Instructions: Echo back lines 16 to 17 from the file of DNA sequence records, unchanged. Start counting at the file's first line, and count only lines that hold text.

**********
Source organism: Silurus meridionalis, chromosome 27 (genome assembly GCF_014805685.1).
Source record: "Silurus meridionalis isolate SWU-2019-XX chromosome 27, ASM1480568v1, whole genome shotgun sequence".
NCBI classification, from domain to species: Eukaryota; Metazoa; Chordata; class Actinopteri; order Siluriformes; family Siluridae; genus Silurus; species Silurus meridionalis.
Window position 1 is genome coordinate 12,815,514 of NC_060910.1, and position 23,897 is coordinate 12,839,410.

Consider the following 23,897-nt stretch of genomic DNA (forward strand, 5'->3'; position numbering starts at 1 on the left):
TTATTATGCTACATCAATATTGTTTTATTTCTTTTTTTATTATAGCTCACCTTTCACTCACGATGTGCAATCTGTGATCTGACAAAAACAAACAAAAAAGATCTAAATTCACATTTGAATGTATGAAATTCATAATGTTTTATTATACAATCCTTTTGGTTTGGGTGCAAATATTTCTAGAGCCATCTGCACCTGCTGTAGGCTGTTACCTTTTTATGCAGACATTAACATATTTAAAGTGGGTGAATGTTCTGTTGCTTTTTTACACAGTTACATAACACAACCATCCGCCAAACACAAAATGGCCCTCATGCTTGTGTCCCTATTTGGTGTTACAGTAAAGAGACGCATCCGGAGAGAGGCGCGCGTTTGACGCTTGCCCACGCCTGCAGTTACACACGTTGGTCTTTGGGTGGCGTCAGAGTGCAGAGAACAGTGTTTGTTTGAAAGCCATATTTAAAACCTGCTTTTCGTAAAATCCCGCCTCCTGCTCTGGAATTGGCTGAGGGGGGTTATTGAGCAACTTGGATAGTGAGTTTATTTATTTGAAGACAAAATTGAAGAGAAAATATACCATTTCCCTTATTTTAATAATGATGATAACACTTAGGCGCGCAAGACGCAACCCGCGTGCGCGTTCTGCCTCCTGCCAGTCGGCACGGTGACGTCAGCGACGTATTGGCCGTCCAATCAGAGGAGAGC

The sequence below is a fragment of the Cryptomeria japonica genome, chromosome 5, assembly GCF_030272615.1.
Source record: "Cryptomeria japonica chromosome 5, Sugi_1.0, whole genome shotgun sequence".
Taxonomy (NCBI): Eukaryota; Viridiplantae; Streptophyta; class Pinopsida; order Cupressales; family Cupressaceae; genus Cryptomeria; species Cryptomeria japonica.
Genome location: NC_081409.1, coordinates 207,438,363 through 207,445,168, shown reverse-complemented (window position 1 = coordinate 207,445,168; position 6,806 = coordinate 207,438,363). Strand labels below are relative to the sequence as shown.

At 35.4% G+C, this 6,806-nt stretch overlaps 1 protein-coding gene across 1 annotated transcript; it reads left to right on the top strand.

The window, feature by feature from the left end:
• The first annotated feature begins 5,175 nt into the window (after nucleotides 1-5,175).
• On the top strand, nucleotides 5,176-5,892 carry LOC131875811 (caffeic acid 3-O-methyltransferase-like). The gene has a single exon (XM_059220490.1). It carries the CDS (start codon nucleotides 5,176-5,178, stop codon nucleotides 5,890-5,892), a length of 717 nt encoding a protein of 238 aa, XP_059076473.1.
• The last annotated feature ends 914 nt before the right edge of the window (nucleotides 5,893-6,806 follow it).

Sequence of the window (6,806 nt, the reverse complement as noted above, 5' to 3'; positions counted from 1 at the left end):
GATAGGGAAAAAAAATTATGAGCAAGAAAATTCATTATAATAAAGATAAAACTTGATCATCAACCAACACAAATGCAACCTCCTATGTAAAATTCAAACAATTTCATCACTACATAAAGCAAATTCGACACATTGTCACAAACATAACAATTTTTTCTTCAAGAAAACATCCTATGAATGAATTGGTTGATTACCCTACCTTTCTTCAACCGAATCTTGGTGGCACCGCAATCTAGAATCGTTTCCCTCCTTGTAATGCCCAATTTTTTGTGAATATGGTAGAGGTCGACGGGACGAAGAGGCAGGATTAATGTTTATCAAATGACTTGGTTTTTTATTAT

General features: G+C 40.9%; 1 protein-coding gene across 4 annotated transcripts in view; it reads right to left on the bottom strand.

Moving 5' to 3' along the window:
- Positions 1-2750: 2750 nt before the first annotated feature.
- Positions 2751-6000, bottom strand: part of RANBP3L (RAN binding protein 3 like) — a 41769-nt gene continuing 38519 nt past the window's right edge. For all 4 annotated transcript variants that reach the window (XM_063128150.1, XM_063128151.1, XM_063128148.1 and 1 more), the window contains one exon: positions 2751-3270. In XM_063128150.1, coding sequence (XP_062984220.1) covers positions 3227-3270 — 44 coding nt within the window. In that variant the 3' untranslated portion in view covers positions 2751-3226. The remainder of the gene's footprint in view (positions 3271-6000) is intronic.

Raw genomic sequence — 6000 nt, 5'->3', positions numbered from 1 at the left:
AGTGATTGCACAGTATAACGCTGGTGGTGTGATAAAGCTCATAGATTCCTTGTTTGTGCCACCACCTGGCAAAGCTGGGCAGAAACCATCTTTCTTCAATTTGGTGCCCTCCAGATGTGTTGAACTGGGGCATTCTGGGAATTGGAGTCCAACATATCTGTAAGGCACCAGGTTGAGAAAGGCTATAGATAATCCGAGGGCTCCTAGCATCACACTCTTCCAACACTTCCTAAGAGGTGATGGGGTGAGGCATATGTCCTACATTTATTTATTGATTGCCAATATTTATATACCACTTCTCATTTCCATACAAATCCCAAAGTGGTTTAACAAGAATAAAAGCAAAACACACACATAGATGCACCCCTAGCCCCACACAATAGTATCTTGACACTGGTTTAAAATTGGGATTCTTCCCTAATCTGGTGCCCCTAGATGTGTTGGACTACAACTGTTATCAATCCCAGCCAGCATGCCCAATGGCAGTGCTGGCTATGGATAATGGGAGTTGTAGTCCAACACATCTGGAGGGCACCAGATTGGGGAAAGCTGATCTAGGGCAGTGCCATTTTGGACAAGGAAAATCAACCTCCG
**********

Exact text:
Sequence of the window (6,806 nt, the reverse complement as noted above, 5' to 3'; positions counted from 1 at the left end):
GATAGGGAAAAAAAATTATGAGCAAGAAAATTCATTATAATAAAGATAAAACTTGATCATCAACCAACACAAATGCAACCTCCTATGTAAAATTCAAACAATTTCATCACTACATAAAGCAAATTCGACACATTGTCACAAACATAACAATTTTTTCTTCAAGAAAACATCCTATGAATGAATTGGTTGATTACCCTACCTTTCTTCAACCGAATCTTGGTGGCACCGCAATCTAGAATCGTTTCCCTCCTTGTAATGCCCAATTTTTTGTGAATATGGTAGAGGTCGACGGGACGAAGAGGCAGGATTAATGTTTATCAAATGACTTGGTTTTTTATTAT